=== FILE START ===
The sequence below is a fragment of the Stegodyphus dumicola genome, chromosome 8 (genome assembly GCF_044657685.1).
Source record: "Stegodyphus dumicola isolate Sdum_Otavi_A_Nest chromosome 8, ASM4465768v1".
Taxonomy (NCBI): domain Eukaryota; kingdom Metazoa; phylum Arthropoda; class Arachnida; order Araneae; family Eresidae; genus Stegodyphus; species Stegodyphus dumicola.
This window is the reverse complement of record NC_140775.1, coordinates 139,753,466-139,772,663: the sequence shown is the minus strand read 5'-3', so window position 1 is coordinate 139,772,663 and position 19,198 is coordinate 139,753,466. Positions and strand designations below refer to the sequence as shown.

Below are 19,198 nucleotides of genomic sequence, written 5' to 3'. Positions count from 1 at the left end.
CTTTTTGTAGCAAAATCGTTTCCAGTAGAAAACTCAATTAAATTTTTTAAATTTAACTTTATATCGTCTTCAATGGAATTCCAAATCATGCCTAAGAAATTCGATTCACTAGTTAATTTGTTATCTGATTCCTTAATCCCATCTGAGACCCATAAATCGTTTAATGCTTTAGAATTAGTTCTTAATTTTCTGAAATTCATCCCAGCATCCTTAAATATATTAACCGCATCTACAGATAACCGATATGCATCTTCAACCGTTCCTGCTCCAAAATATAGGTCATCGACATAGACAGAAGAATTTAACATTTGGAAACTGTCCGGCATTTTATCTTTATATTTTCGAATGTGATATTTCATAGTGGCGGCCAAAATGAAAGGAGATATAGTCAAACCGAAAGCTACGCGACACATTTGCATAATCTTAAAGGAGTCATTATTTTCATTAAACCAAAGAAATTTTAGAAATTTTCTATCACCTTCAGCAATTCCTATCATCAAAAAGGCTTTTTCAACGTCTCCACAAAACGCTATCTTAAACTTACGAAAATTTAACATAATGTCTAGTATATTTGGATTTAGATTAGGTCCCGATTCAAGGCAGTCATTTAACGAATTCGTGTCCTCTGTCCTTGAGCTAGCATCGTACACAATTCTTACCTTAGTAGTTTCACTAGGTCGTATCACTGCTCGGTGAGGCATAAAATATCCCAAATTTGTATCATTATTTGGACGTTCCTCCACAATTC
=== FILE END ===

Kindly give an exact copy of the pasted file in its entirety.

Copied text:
The sequence below is a fragment of the Stegodyphus dumicola genome, chromosome 8 (genome assembly GCF_044657685.1).
Source record: "Stegodyphus dumicola isolate Sdum_Otavi_A_Nest chromosome 8, ASM4465768v1".
Taxonomy (NCBI): domain Eukaryota; kingdom Metazoa; phylum Arthropoda; class Arachnida; order Araneae; family Eresidae; genus Stegodyphus; species Stegodyphus dumicola.
This window is the reverse complement of record NC_140775.1, coordinates 139,753,466-139,772,663: the sequence shown is the minus strand read 5'-3', so window position 1 is coordinate 139,772,663 and position 19,198 is coordinate 139,753,466. Positions and strand designations below refer to the sequence as shown.

Below are 19,198 nucleotides of genomic sequence, written 5' to 3'. Positions count from 1 at the left end.
CTTTTTGTAGCAAAATCGTTTCCAGTAGAAAACTCAATTAAATTTTTTAAATTTAACTTTATATCGTCTTCAATGGAATTCCAAATCATGCCTAAGAAATTCGATTCACTAGTTAATTTGTTATCTGATTCCTTAATCCCATCTGAGACCCATAAATCGTTTAATGCTTTAGAATTAGTTCTTAATTTTCTGAAATTCATCCCAGCATCCTTAAATATATTAACCGCATCTACAGATAACCGATATGCATCTTCAACCGTTCCTGCTCCAAAATATAGGTCATCGACATAGACAGAAGAATTTAACATTTGGAAACTGTCCGGCATTTTATCTTTATATTTTCGAATGTGATATTTCATAGTGGCGGCCAAAATGAAAGGAGATATAGTCAAACCGAAAGCTACGCGACACATTTGCATAATCTTAAAGGAGTCATTATTTTCATTAAACCAAAGAAATTTTAGAAATTTTCTATCACCTTCAGCAATTCCTATCATCAAAAAGGCTTTTTCAACGTCTCCACAAAACGCTATCTTAAACTTACGAAAATTTAACATAATGTCTAGTATATTTGGATTTAGATTAGGTCCCGATTCAAGGCAGTCATTTAACGAATTCGTGTCCTCTGTCCTTGAGCTAGCATCGTACACAATTCTTACCTTAGTAGTTTCACTAGGTCGTATCACTGCTCGGTGAGGCATAAAATATCCCAAATTTGTATCATTATTTGGACGTTCCTCCACAATTC